Drupal composer workflow - part 2

In the previous post, we saw how to add and manage modules and module dependencies in Drupal 8 using Composer.

In this post we shall see how to use an exclusive composer based Drupal 8 workflow. Let's start with a vanilla Drupal install. The recommended way to go about it is to use Drupal Composer project.

$ composer create-project drupal-composer/drupal-project:8.x-dev drupal-8.dev

If you are a careful observer(unlike me), you will notice that a downloaded Drupal 8 package ships with the vendor/ directory. In other words, we need not install the composer dependencies when we download it from d.o. On the other hand, if you "git cloned" Drupal 8, it won't contain the vendor/ directory, hence the extra step to run `composer install` in root directory. The top level directory contains a composer.json and the name of the package is drupal/drupal, which is more of a wrapper for the drupal/core package inside the core/ directory. The drupal/core package installs Drupal core and its dependencies. The drupal/drupal helps you build a site around Drupal core, maintains dependencies related to your site and modules etc.

Drupal project takes a slightly different project structure.It installs core and its dependencies similar to drupal/drupal. It also installs the latest stable versions of drush and drupal console.

$ composer create-project drupal-composer/drupal-project:8.x-dev d8dev --stability dev --no-interaction

New directory structure

Everything Drupal related goes in the web/ directory, including core, modules, profiles and themes. Contrast this with the usual structure where there is a set of top level directories named core, modules, profiles and themes.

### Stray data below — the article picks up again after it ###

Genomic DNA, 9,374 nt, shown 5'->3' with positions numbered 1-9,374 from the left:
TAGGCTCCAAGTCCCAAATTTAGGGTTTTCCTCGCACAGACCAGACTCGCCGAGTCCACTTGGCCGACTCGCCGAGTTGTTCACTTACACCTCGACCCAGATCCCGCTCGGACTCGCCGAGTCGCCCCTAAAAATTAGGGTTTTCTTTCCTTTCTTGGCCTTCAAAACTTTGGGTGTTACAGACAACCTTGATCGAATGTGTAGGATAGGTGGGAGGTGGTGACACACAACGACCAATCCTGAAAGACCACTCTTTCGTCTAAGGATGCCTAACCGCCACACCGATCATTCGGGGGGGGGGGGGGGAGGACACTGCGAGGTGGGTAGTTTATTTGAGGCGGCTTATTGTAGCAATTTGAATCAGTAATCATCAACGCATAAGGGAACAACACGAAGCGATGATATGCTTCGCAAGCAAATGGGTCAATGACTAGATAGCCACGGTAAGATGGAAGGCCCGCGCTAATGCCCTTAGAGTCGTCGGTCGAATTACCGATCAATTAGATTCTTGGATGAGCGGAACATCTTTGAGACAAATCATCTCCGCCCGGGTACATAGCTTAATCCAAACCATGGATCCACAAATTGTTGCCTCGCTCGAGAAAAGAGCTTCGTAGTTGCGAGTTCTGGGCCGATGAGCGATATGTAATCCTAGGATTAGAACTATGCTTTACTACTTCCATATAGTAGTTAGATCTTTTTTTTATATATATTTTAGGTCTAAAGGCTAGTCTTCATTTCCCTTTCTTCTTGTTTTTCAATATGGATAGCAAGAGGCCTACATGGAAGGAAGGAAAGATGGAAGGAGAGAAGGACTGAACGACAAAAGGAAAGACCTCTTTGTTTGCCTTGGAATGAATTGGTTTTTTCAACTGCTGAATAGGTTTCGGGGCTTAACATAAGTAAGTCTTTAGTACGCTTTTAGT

drush and drupal console(both latest stable versions) gets installed inside vendor/bin directory.The reason Drush and Drupal console are packaged on a per project basis is to avoid any dependency issues which we might normally face if they are installed globally.

How to install Drupal

Drupal can be installed using the typical site-install command provided by drush.

$ cd d8dev/web
$ ../vendor/bin/drush site-install --db-url=mysql://<db-user-name>:<db-password>@localhost/<db-name> -y

Downloading modules

Modules can be downloaded using composer. They get downloaded in the web/modules/contrib directory.

$ cd d8dev
$ composer require drupal/devel:8.1.x-dev

The following things happen when we download a module via composer.

  1. Composer updates the top level composer.json and adds drupal/devel:8.1.x-dev as a dependency.
    "require": {
        "composer/installers": "^1.0.20",
        "drupal-composer/drupal-scaffold": "^2.0.1",
        "cweagans/composer-patches": "~1.0",
        "drupal/core": "~8.0",
        "drush/drush": "~8.0",
        "drupal/console": "~1.0",
        "drupal/devel": "8.1.x-dev"